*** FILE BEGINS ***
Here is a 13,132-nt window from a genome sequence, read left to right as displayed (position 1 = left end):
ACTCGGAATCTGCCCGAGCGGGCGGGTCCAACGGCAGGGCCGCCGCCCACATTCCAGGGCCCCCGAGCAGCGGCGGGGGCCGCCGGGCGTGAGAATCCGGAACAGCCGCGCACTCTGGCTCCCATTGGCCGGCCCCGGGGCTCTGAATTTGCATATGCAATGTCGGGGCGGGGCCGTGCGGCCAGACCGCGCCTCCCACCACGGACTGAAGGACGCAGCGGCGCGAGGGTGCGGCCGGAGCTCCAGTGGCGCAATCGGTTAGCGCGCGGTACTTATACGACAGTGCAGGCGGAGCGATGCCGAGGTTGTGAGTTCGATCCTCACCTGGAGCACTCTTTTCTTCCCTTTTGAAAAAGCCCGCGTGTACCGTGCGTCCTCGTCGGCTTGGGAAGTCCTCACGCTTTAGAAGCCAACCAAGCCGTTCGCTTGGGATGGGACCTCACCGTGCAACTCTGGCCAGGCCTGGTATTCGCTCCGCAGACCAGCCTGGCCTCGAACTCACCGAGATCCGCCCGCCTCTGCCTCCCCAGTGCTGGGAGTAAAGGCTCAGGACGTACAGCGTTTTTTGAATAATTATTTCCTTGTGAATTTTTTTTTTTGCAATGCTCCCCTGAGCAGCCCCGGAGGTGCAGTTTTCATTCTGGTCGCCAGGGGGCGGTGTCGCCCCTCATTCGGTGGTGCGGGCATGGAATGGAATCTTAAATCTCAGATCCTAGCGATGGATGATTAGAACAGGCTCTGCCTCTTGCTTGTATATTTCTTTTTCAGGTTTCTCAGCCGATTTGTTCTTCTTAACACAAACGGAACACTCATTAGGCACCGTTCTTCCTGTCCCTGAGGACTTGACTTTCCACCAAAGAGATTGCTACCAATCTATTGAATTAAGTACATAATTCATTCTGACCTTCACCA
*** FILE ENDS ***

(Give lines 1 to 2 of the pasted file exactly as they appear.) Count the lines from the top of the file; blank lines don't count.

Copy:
Here is a 13,132-nt window from a genome sequence, read left to right as displayed (position 1 = left end):
ACTCGGAATCTGCCCGAGCGGGCGGGTCCAACGGCAGGGCCGCCGCCCACATTCCAGGGCCCCCGAGCAGCGGCGGGGGCCGCCGGGCGTGAGAATCCGGAACAGCCGCGCACTCTGGCTCCCATTGGCCGGCCCCGGGGCTCTGAATTTGCATATGCAATGTCGGGGCGGGGCCGTGCGGCCAGACCGCGCCTCCCACCACGGACTGAAGGACGCAGCGGCGCGAGGGTGCGGCCGGAGCTCCAGTGGCGCAATCGGTTAGCGCGCGGTACTTATACGACAGTGCAGGCGGAGCGATGCCGAGGTTGTGAGTTCGATCCTCACCTGGAGCACTCTTTTCTTCCCTTTTGAAAAAGCCCGCGTGTACCGTGCGTCCTCGTCGGCTTGGGAAGTCCTCACGCTTTAGAAGCCAACCAAGCCGTTCGCTTGGGATGGGACCTCACCGTGCAACTCTGGCCAGGCCTGGTATTCGCTCCGCAGACCAGCCTGGCCTCGAACTCACCGAGATCCGCCCGCCTCTGCCTCCCCAGTGCTGGGAGTAAAGGCTCAGGACGTACAGCGTTTTTTGAATAATTATTTCCTTGTGAATTTTTTTTTTTGCAATGCTCCCCTGAGCAGCCCCGGAGGTGCAGTTTTCATTCTGGTCGCCAGGGGGCGGTGTCGCCCCTCATTCGGTGGTGCGGGCATGGAATGGAATCTTAAATCTCAGATCCTAGCGATGGATGATTAGAACAGGCTCTGCCTCTTGCTTGTATATTTCTTTTTCAGGTTTCTCAGCCGATTTGTTCTTCTTAACACAAACGGAACACTCATTAGGCACCGTTCTTCCTGTCCCTGAGGACTTGACTTTCCACCAAAGAGATTGCTACCAATCTATTGAATTAAGTACATAATTCATTCTGACCTTCACCA